Praise the unapologetic blackness of Kendrick Lamar and Beyonce
THE SANTA CLARA
February 18, 2016
With “Compton” written across a silhouette of Africa behind him, Kendrick Lamar brought his six minute Grammy performance to a close. In his few minutes onstage, Kendrick taught us a lesson in racism and the black experience.
His mission came through crystal clear the minute he and his backup dancers appeared on stage, shackled, chained and surrounded by cages. He opened with “Blacker than Berry,” then moved onto a rendition of “Alright,” a blazing bonfire serving as a backdrop for frustrated, forceful dancing. On stage alone under frantic, flashing lights, Kendrick finished off with a rap about the killing of Trayvon Martin nearly four years ago. He did not mess around.
The Grammys boast that they don’t have the Oscar’s diversity problem, but they aren’t nearly as great at rewarding minority artists as they think they are. Sure, they made room for Kendrick’s performance and have nominated minority artists, but that’s a low standard of progress they’re achieving. Historically black-influenced categories like R&B and Hip-Hop are underrepresented at the live ceremony and minority artists rarely grab big wins.
So it’s unsurprising that Kendrick’s “To Pimp a Butterfly” lost Album of the Year to Taylor Swift’s “1989,” her self-proclaimed attempt at making a “pure pop record” (i.e. dispassionate and inoffensive—the most cuttings of lyrics proclaiming “Band-aids don’t fix bullet holes”). It’s not the first time this has happened to Kendrick either. In 2014, Macklemore and Ryan Lewis took home the Best Rap Album award over Kendrick’s similarly acclaimed “Good Kid, M.A.A.D. City.” At least he snagged that award this year.
Beyoncé, like Kendrick, did not win Album of the Year at last year’s Grammys, losing in a shocking upset to Beck’s “Morning Phases.” While people were quick to defend Beck’s win for his totally self-made album, remember that his last great contribution to mainstream music was 1994’s “Loser” and his better-than-average album doesn’t change that. On the other hand, Beyoncé’s self-titled album executed a critically praised production with a substantive exploration of sexuality, motherhood, marriage and feminism—not even mentioning its game-changing surprise release and accompanying short films.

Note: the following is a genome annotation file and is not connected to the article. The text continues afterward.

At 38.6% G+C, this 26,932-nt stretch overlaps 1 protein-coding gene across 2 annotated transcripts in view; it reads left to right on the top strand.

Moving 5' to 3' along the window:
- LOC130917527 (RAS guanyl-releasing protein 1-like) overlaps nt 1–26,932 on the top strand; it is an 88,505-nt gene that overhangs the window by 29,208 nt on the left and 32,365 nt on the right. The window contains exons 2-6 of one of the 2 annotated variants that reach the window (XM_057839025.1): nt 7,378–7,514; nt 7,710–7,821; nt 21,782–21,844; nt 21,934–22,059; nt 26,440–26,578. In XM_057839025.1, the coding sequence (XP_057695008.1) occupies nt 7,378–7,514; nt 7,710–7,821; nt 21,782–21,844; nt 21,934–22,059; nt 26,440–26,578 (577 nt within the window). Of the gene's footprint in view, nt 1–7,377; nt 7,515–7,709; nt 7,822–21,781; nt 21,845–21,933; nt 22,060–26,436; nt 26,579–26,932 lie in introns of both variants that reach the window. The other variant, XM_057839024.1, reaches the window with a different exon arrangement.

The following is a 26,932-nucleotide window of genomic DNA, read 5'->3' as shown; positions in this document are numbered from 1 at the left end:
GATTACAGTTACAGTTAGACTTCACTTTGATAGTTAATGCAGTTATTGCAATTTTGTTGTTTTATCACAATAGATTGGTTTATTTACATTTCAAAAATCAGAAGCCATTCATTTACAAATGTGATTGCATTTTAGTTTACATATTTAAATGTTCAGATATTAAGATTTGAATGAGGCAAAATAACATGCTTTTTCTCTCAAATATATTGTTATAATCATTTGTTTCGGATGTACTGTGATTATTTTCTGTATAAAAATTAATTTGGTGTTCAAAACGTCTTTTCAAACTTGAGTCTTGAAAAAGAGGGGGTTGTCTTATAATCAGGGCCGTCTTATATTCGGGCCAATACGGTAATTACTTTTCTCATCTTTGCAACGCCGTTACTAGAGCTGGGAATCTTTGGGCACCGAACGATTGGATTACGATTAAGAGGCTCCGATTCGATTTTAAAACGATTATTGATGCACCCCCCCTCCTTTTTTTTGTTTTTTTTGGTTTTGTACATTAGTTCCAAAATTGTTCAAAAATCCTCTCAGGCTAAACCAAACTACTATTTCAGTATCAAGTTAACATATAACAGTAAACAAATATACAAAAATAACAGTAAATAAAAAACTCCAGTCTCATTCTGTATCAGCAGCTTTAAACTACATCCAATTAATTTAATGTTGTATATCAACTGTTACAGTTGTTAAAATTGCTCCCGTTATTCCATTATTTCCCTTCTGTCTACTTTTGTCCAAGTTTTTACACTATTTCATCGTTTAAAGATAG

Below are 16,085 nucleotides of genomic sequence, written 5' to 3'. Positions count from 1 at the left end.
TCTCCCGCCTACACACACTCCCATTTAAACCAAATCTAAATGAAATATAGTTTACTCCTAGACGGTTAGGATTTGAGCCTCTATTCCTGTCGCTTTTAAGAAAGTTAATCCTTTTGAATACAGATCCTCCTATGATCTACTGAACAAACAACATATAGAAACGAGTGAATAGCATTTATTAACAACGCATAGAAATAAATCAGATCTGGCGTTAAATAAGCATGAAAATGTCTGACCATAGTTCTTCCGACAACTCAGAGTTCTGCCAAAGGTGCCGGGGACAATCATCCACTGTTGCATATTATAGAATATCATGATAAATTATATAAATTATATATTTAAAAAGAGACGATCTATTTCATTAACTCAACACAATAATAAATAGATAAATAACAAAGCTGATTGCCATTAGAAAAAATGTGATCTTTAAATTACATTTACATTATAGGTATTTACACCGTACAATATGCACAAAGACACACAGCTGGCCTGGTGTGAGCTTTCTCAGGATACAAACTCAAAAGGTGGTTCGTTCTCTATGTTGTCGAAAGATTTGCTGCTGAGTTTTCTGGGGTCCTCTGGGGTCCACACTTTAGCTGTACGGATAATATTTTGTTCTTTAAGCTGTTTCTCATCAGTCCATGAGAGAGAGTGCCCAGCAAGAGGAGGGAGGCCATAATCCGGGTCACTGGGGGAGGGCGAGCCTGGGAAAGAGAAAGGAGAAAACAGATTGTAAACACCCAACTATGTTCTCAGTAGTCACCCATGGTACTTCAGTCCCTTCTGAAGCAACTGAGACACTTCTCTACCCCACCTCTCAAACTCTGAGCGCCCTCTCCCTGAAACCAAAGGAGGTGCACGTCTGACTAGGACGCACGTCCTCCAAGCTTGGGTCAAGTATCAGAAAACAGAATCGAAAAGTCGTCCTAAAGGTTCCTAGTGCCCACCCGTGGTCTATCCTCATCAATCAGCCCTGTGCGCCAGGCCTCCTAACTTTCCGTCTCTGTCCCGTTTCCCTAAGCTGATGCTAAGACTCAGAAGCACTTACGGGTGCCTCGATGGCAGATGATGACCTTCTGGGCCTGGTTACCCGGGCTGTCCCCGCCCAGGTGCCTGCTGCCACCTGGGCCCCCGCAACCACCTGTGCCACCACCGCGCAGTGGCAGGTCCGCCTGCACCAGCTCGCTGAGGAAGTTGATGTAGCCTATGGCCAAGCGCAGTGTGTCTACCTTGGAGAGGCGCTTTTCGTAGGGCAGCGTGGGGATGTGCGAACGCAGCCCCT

Beyoncé likewise toted a message of black empowerment at her controversial Super Bowl performance. She and an array of black dancers came out to the field dressed in outfits modeled after the Black Panther Party, a misunderstood group committed to supporting the black community through service work but slandered for speaking boldly against racial injustice. Beyoncé performed her new song “Formation,” an unapologetic anthem to the singer’s black womanhood that nodded to the Black Lives Matter movement as well as the aftermath for black victims affected by Hurricane Katrina.
Artists like Kendrick and Beyoncé should already have major Grammy awards like Album of the Year on their mantles. But they don’t. This won’t likely change at next year’s Grammys, but their performances transcend the confines of their mediums.
The songs, performances and the spotlight they’re putting on their subject matter signal a change in black storytelling. It’s not about the award—though they deserve it—it’s about the message. It’s about the arrival of artists not afraid to express their heritage and stand up for their culture.
We are in a new age. The country’s first black president is closing in on his eighth year of leading the nation, activism from black leaders has reached a high not seen since the heyday of the Civil Rights. America is waking up to the discrimination minorities face everyday.
This is change, and artists like Kendrick Lamar and Beyonce are lending the cause their star-power and bold, innovative voices. Award or not, give them recognition so those they represent can be heard too.
Contact Perla Luna at firstname.lastname@example.org or call (408) 554-4852.